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  • Leszek Kolakowski (1927–2009)
  • Nadia Diuk, Richard Pipes, George Weigel, Abbas Milani, Zbigniew Brzezinski, Jerzy Szacki, and Carl Gershman

The eminent Polish philosopher, Leszek Kolakowski, who had a major influence on the development of the Polish democratic opposition, died on 17 July 2009. A memorial symposium entitled "Democracy, Totalitarianism, and the Culture of Freedom" was held in his honor at the National Endowment for Democracy in Washington, D.C., on October 15. Kolakowski had been a founding member of the Journal of Democracy's Editorial Board and had spoken at several major NED conferences. His thinking influenced the Endowment's strategy in Central and Eastern Europe.

The event was introduced by NED president Carl Gershman and moderated by former U.S. national security advisor Zbigniew Brzezinski. Other speakers included NED vice-president Nadia Diuk, longtime director of NED programs in Central Europe and Eurasia; Richard Pipes, Baird Professor Emeritus of History at Harvard University; George Weigel, Distinguished Senior Fellow at the Ethics and Public Policy Center; and Abbas Milani, Hamid and Christina Moghadam Director of Iranian Studies at Stanford University.

A second memorial symposium was held on October 24 at the University of Warsaw, organized by the Stefan Batory Foundation. Moderated by Aleksander Smolar, it featured as speakers Jerzy Szacki, professor emeritus of the University of Warsaw; philosophy professor Jan Andrzej Kłoczowski, O.P.; and Jerzy Jedlicki, professor at the Historical Institute at the Polish Academy of Sciences. Tadeusz Mazowiecki, the former prime minister of Poland (1989–91), sent an audio message. At the conclusion, Carl Gershman presented NED's Democracy Service Medal to Kolakowski's widow, Tamara Kolakowska, and read a tribute that accompanied it.

A video of the NED symposium is available at www.ned.org/events/kolakowski.html, and an audio recording of the Warsaw symposium is available at www.batory.org.pl/debaty/Kolakowski.htm. Selected excerpts from speeches at these two events appear below:

Nadia Diuk: In an article entitled "In Stalin's Countries: Theses on Hope and Despair," Kolakowski dissected the operations of what he called alternately the communist social system, bureaucratic socialism, socialist despotism, or monopolistic power. Even though he was referring to the Soviet model of socialism, his analysis of the way a totalitarian regime seeks to exercise power relates to all kinds of despotisms and thus is decidedly [End Page 184] relevant today. "The natural need of despotism," he wrote, "is to terrify individuals while depriving them of the means of organized resistance." He elaborated further, applying his well-honed skills in dialectical reasoning: "If this concentration of power is a source of strength, it also conceals weaknesses." This was his main thesis: the paradox that the more a regime tries to assert control over political and social life, the weaker it becomes, "deprived of plasticity and self-regulatory devices," as he put it. He had thus turned Marxist dialectics on its head. . . .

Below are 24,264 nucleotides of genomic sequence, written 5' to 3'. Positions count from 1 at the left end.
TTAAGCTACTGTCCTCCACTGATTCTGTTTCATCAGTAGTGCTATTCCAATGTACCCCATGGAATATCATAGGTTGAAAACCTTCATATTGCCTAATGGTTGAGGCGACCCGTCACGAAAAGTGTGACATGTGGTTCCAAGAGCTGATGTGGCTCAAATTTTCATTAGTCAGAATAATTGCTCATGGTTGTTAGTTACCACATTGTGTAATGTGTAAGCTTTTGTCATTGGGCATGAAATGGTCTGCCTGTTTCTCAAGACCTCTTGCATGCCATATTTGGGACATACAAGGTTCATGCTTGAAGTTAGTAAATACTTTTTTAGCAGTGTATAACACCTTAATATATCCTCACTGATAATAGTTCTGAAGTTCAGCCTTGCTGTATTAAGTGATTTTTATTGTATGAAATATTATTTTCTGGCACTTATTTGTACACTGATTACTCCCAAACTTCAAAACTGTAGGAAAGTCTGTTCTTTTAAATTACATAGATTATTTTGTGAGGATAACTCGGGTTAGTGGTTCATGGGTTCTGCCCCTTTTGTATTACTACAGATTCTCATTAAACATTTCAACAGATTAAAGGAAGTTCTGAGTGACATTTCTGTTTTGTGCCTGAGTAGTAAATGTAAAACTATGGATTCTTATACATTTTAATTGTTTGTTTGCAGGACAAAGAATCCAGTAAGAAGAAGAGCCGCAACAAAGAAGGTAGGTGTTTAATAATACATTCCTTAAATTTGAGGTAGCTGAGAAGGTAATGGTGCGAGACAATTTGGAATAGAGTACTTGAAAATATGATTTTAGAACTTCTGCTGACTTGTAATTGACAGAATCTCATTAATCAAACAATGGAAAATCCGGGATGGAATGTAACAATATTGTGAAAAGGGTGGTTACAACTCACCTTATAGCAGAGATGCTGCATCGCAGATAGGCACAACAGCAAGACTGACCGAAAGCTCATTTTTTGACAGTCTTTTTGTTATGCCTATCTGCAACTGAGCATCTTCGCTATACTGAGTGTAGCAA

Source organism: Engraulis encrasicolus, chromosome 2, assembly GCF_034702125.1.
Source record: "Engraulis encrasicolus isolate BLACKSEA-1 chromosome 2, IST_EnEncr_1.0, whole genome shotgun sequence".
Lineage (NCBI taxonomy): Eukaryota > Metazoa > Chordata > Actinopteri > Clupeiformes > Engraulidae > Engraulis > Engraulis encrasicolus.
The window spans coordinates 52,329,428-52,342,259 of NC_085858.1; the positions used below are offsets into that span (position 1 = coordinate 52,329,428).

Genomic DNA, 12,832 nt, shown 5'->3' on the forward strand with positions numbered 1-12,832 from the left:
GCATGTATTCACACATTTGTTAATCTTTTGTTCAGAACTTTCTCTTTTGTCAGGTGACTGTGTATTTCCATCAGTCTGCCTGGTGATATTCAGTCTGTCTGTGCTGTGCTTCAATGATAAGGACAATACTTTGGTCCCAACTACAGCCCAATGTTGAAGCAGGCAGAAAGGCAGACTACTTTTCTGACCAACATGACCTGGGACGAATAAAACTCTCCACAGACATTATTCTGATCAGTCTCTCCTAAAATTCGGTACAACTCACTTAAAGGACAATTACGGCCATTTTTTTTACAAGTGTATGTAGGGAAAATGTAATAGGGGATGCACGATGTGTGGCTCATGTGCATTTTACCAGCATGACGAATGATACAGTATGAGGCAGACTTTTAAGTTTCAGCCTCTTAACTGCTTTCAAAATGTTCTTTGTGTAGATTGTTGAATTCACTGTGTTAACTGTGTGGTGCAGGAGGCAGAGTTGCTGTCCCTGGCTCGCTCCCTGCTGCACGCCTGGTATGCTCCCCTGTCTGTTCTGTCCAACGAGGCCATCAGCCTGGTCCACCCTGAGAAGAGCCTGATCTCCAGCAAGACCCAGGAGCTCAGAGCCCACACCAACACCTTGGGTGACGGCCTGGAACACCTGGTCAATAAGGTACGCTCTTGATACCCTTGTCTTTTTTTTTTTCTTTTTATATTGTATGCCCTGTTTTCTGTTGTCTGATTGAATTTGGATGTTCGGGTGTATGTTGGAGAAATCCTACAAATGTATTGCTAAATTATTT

By poking holes in the totalitarian monolith and highlighting weaknesses in the system, Kolakowski identified areas where opponents of the system could work and how society could organize in its own self-defense. These ideas were elaborated further by Jacek Kuroń, who added the idea of "self-organization" by society, and Adam Michnik, who took this analysis further in his essay "The New Evolutionism." The notion was gradually being accepted that engaged citizens could reclaim the public space monopolized by the regime and that social and cultural activities could take place outside of the officially sanctioned realm, bypassing the "leading role" of the Communist Party and other state-controlled instruments. . . .

Even after martial law was imposed at the end of 1981, the Polish opposition continued its newly adopted strategy of building parallel structures underground, by establishing a thriving underground press, a flying university, and many publishing houses, and gaining the moral authority that had been lost by the ruling elite, all in accordance with Kolakowski's original thesis.

Kolakowski wrote many other pieces about the Polish opposition, and also on the unique role of the Polish nation and its intellectuals, and in later years he warned, "The victory of democracy is by no means assured—there are various noncommunist forms of tyranny." But his analysis of the...

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Additional Information

ISSN
1086-3214
Print ISSN
1045-5736
Pages
pp. 184-188
Launched on MUSE
2010-01-21
Open Access
No
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